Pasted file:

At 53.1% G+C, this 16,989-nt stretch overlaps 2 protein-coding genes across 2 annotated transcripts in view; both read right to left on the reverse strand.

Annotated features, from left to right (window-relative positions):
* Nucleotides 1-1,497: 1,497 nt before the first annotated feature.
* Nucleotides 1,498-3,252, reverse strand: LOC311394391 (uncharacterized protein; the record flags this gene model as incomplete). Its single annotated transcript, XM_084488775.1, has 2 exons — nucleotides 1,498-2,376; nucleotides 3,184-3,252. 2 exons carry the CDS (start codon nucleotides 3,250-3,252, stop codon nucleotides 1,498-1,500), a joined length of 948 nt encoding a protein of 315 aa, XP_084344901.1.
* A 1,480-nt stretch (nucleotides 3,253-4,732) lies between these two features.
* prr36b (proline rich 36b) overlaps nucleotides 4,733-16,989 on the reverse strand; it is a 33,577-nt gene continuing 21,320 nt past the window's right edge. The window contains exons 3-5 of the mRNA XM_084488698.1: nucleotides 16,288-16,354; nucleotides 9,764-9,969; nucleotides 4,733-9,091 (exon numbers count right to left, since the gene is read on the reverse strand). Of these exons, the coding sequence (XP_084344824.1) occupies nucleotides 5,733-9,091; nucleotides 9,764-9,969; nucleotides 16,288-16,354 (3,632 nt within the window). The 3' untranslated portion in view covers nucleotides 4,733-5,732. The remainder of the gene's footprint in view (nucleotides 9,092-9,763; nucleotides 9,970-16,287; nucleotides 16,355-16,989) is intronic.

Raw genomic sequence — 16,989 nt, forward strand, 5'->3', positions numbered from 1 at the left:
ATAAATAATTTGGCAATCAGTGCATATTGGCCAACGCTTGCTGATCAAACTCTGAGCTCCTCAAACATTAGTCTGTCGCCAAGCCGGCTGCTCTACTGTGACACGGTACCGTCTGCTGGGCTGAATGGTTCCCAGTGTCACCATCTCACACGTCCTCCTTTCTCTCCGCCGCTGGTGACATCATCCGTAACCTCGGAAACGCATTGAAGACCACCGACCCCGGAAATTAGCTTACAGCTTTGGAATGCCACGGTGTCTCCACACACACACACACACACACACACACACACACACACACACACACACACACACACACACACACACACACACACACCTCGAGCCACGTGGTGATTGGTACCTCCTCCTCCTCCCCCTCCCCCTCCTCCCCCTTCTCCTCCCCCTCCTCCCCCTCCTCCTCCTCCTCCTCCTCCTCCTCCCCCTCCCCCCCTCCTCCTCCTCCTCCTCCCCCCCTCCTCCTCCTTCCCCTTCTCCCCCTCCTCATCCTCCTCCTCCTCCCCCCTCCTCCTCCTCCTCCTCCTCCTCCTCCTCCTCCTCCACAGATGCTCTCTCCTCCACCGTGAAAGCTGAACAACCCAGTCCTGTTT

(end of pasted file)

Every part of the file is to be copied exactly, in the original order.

At 53.1% G+C, this 16,989-nt stretch overlaps 2 protein-coding genes across 2 annotated transcripts in view; both read right to left on the reverse strand.

Annotated features, from left to right (window-relative positions):
* Nucleotides 1-1,497: 1,497 nt before the first annotated feature.
* Nucleotides 1,498-3,252, reverse strand: LOC311394391 (uncharacterized protein; the record flags this gene model as incomplete). Its single annotated transcript, XM_084488775.1, has 2 exons — nucleotides 1,498-2,376; nucleotides 3,184-3,252. 2 exons carry the CDS (start codon nucleotides 3,250-3,252, stop codon nucleotides 1,498-1,500), a joined length of 948 nt encoding a protein of 315 aa, XP_084344901.1.
* A 1,480-nt stretch (nucleotides 3,253-4,732) lies between these two features.
* prr36b (proline rich 36b) overlaps nucleotides 4,733-16,989 on the reverse strand; it is a 33,577-nt gene continuing 21,320 nt past the window's right edge. The window contains exons 3-5 of the mRNA XM_084488698.1: nucleotides 16,288-16,354; nucleotides 9,764-9,969; nucleotides 4,733-9,091 (exon numbers count right to left, since the gene is read on the reverse strand). Of these exons, the coding sequence (XP_084344824.1) occupies nucleotides 5,733-9,091; nucleotides 9,764-9,969; nucleotides 16,288-16,354 (3,632 nt within the window). The 3' untranslated portion in view covers nucleotides 4,733-5,732. The remainder of the gene's footprint in view (nucleotides 9,092-9,763; nucleotides 9,970-16,287; nucleotides 16,355-16,989) is intronic.

Raw genomic sequence — 16,989 nt, forward strand, 5'->3', positions numbered from 1 at the left:
ATAAATAATTTGGCAATCAGTGCATATTGGCCAACGCTTGCTGATCAAACTCTGAGCTCCTCAAACATTAGTCTGTCGCCAAGCCGGCTGCTCTACTGTGACACGGTACCGTCTGCTGGGCTGAATGGTTCCCAGTGTCACCATCTCACACGTCCTCCTTTCTCTCCGCCGCTGGTGACATCATCCGTAACCTCGGAAACGCATTGAAGACCACCGACCCCGGAAATTAGCTTACAGCTTTGGAATGCCACGGTGTCTCCACACACACACACACACACACACACACACACACACACACACACACACACACACACACACACACACACACACACACCTCGAGCCACGTGGTGATTGGTACCTCCTCCTCCTCCCCCTCCCCCTCCTCCCCCTTCTCCTCCCCCTCCTCCCCCTCCTCCTCCTCCTCCTCCTCCTCCTCCCCCTCCCCCCCTCCTCCTCCTCCTCCTCCCCCCCTCCTCCTCCTTCCCCTTCTCCCCCTCCTCATCCTCCTCCTCCTCCCCCCTCCTCCTCCTCCTCCTCCTCCTCCTCCTCCTCCTCCACAGATGCTCTCTCCTCCACCGTGAAAGCTGAACAACCCAGTCCTGTTT